It may be that there is a trade-off between more frequent leadership ballots and a higher threshold requirement – a quarter of the Parliamentary Party, say, rather than the current 15 per cent.  But even that would have a smack about it of seeking to re-run the FA Cup Final because one didn’t like the result.

In practice, it may just be that Johnson stands down without a ballot being held.  Were Graham Brady convinced that a challenge would defeat the Prime Minister, he would surely tell him so.

The legend is that it would take nothing less than an SAS snatch squad to remove Johnson from Downing Street.  It’s certainly in Number Ten’s interest to say so. But I wonder.  Were the Prime Minister convinced that he would lose a ballot, it’s possible that he might go quietly – well, noisily, but you know what I mean.

After all, he decided not to pursue the leadership in 2016 after Michael Gove withdrew his support.  There are precedents for Johnson not hanging on until the bitter end.

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Andrew Gimson’s Commons sketch: Politics is a blood sport and the Prime Minister has been knifed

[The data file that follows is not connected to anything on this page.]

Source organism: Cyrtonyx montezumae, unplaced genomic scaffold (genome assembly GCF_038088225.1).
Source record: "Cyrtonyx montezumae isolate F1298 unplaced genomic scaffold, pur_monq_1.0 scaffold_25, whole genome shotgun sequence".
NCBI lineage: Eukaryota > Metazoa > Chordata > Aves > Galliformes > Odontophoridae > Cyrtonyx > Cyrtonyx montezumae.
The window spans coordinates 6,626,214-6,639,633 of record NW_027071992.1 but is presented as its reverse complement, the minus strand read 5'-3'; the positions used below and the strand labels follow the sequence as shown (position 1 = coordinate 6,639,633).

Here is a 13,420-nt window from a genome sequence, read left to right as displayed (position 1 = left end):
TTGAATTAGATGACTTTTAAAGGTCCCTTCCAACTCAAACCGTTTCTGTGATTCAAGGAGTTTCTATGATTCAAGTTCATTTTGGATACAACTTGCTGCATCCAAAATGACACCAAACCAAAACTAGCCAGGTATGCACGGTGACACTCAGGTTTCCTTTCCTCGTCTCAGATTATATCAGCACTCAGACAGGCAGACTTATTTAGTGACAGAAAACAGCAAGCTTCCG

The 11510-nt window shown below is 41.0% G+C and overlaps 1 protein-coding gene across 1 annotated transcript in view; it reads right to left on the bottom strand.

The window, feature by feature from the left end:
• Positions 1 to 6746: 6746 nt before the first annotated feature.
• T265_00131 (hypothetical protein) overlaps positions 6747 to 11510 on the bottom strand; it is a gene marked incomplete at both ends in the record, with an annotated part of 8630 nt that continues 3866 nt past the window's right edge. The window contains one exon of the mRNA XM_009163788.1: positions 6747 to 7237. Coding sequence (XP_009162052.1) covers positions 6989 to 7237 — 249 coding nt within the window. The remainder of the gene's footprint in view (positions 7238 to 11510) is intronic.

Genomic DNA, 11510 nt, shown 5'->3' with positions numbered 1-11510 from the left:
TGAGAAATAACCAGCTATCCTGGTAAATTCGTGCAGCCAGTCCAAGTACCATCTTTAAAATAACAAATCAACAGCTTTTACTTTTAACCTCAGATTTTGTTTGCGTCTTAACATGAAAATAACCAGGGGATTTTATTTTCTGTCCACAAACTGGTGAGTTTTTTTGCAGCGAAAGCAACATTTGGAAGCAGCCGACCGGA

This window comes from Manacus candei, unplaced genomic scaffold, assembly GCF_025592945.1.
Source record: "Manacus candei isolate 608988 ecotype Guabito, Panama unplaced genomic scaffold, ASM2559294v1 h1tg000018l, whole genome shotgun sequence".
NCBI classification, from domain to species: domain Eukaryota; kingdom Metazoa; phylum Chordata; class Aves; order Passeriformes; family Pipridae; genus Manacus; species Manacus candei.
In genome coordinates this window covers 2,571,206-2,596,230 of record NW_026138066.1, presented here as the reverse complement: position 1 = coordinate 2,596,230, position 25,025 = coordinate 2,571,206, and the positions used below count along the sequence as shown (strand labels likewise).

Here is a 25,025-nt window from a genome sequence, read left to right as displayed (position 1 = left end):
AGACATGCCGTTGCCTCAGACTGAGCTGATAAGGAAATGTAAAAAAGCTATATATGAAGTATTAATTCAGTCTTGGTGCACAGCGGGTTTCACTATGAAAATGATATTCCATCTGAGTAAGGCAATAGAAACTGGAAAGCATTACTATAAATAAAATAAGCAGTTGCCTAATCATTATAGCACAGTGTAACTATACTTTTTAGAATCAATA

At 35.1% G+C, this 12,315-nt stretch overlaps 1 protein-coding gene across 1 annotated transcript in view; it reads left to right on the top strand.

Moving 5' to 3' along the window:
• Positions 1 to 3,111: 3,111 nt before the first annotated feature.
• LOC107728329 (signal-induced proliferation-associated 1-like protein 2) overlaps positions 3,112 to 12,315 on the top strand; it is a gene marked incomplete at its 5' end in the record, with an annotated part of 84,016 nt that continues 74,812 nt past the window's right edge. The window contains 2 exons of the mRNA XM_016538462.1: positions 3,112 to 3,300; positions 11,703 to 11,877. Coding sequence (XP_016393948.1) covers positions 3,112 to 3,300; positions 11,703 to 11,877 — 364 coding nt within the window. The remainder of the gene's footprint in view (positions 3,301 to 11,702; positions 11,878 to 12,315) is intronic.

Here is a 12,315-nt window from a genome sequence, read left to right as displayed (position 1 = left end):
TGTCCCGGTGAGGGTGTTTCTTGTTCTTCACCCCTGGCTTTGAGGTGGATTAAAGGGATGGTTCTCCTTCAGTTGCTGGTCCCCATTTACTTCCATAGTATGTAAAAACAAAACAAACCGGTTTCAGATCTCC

6 Jun

In a high and splendid chamber overlooking the Thames, a shock result was declared. At the back of the room, 50 members of the press were admitted to hear the announcement.

In front of the journalists a milling mass of MPs crowded in, blocking the view. Everyone stood and craned to see Sir Graham Brady, Chairman of the 1922 Committee, as he entered and in a loud voice gave the bare result: 211 votes in favour of Boris Johnson, 148 against.

A strange, low whistle of amazement as soon as the figures were known, followed by a great drumming of desks by those MPs who support the Prime Minister: the traditional way in which the Tory tribe demonstrates its approval.

But beneath the magnificent history paintings which adorn Committee Room 14, many MPs stood in silence, and were not applauding.

Johnson’s performance was worse than almost everyone at Westminster who had ventured a forecast, including most of my colleagues in the press, had expected.

Before the vote, there was among many of the spectators an atmosphere of hectic gaiety. There was nothing much to do apart from crack jokes.

Afterwards, a sombre mood reigned. We were watching a blood sport, and the quarry, a man fighting for his political life, had been wounded not just by 54 of his followers who put in letters against him, but by almost three times as many who cast their ballots against him.

“It’s not very good, is it,” I remarked to a colleague as we traipsed back to the Press Gallery, in a less gilded part of the palace.

“It’s very bad,” the colleague replied.

That certainly was how it felt, and the blow was the worse because only a few hours earlier Johnson had been given the chance to defend himself in a speech to Conservative MPs in the Boothroyd Room in Portcullis House, the modern part of the palace above Westminster Underground Station.